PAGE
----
Beyond the uniqueness and buzz-building quotient both executions generated, it shouldn’t be overlooked that both Yahoo! and Google can be substantive gateways into broader Internet communities. Putting their programs at two of the Internet’s busiest hubs has likely helped both networks attract a broader audience for their shows.
In looking at what brands are implementing in the new season environment, there is also very little that stands out from the crowd. To be sure, there have been quite a few new campaigns breaking in conjunction with the new season. That’s to be expected. But is there anyone out there pushing the envelope in interesting ways that imply planners are trying to take their television plans to new levels?
Take a moment to think about it from your own viewing experience during the first few weeks of the new season. Have you seen brands doing anything really interesting that seems to point the way to noteworthy plan innovation? It’s not easy to come up with examples.
Some of you may remember that at the beginning of the year I mentioned careerbuilder.com and its strategic selection of the Super Bowl and other big first-quarter events to launch its new TV campaign.
Over the spring and summer, careerbuilder.com was elusive at best. But lo and behold, in “Lost’s” season premiere, once again the chimps were harassing that poor guy in the office. Careerbuilder.com deserves some credit for sticking to its strategy. My guess is that it’s probably working; if the big-event platforms of first quarter hadn’t worked for them, I can’t imagine the client would have agreed to purchase a bevy of season premieres as part of an upfront package. But as interesting as it is to see careerbuilder.com resurface, the strategic approach isn’t bar-raising.
I could catch only some small examples of innovation. Many of you may have invested time with The Weather Channel during September, given the impact Hurricanes Katrina and Rita had on the country.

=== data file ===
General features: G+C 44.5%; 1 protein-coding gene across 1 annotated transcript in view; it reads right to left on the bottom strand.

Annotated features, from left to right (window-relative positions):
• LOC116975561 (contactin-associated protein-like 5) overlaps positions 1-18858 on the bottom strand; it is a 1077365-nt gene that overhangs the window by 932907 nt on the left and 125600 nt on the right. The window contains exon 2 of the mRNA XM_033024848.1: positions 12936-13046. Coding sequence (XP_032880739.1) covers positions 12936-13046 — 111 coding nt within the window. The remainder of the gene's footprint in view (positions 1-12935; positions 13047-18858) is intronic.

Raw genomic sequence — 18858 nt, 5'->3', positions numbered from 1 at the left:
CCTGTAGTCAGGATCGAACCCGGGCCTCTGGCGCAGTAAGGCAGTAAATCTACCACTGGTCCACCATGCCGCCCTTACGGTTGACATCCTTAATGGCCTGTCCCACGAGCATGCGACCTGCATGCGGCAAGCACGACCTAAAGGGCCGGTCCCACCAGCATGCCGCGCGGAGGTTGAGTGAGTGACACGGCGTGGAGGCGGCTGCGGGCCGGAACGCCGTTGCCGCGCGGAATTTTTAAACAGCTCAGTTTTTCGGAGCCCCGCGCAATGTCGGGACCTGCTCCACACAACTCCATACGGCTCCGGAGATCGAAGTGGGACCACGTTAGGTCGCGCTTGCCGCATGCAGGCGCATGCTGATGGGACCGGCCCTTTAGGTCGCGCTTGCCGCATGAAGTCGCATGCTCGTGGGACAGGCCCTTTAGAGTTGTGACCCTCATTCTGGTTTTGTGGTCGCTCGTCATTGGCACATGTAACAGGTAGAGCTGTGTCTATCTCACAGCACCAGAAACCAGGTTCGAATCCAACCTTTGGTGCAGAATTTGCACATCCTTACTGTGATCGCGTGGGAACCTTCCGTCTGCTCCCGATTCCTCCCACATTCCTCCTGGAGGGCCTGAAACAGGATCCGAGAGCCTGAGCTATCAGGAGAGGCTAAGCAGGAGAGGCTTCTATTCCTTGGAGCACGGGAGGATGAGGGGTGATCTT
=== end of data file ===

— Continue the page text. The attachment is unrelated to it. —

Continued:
Tuned into The Weather Channel on Sept. 22, the first day of fall, I noticed a small but interesting twist in its “Local on the 8’s” segment. What caught my eye was the Quaker Oats logo in the top right corner of the screen.
As I watched, it became evident that TWC was celebrating the first day of autumn and that Quaker Oats was sponsoring. There were other billboard-type placements and a number of spots airing in adjacent breaks. While Quaker Oats’ effort wasn’t ground-breaking, I did find it interesting that it was able to secure the logo on the local segment. That’s something I hadn’t seen before. Timing of its effort was also well-conceived, reminding consumers about oatmeal at the change of season, conceivably when viewers might start to feel a nip in the air.
A final mention goes to AOL for the neat little bug appearing on NBC in “My Name Is Earl.” During the show, the little AOL guy popped up in the lower left corner of the screen and the placement morphed into a message encouraging viewers to visit AOL for an “Earl” outtake. I visited AOL and ended up enjoying the outtake very much.
There are good returning shows and interesting new entries to be excited about in this new season. There are also some interesting tweaks to execution being implemented by the networks and some brands. Positive momentum suggests the environment is ripe for innovation.
In this age of cutting-edge technology and take-control consumers, planners and the television industry need to aggressively take advantage of this opportunity to raise the bar. We
need to bring offerings to the table that surprise and delight consumers, including compelling programming choices and media placements that create more marketplace impact for brands. But if the evidence in so far for the 2005-06 season is any indication, we’re not raising the bar very well.
Mark Dominiak is principal strategist of marketing, communication and context for Insight Garden.